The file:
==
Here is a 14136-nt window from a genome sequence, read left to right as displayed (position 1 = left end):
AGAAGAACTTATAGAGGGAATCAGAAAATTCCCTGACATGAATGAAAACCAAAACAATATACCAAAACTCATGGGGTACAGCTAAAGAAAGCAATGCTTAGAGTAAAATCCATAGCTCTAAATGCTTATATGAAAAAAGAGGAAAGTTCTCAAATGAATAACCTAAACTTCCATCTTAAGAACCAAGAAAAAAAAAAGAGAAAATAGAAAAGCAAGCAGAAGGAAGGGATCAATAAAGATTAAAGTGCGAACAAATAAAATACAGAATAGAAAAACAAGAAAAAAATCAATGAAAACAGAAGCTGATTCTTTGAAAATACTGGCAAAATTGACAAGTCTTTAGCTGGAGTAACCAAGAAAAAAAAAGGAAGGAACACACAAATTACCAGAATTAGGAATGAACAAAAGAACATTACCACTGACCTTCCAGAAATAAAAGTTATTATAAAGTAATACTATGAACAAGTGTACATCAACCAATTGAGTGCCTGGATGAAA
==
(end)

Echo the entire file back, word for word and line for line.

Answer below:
Here is a 14136-nt window from a genome sequence, read left to right as displayed (position 1 = left end):
AGAAGAACTTATAGAGGGAATCAGAAAATTCCCTGACATGAATGAAAACCAAAACAATATACCAAAACTCATGGGGTACAGCTAAAGAAAGCAATGCTTAGAGTAAAATCCATAGCTCTAAATGCTTATATGAAAAAAGAGGAAAGTTCTCAAATGAATAACCTAAACTTCCATCTTAAGAACCAAGAAAAAAAAAAGAGAAAATAGAAAAGCAAGCAGAAGGAAGGGATCAATAAAGATTAAAGTGCGAACAAATAAAATACAGAATAGAAAAACAAGAAAAAAATCAATGAAAACAGAAGCTGATTCTTTGAAAATACTGGCAAAATTGACAAGTCTTTAGCTGGAGTAACCAAGAAAAAAAAAGGAAGGAACACACAAATTACCAGAATTAGGAATGAACAAAAGAACATTACCACTGACCTTCCAGAAATAAAAGTTATTATAAAGTAATACTATGAACAAGTGTACATCAACCAATTGAGTGCCTGGATGAAA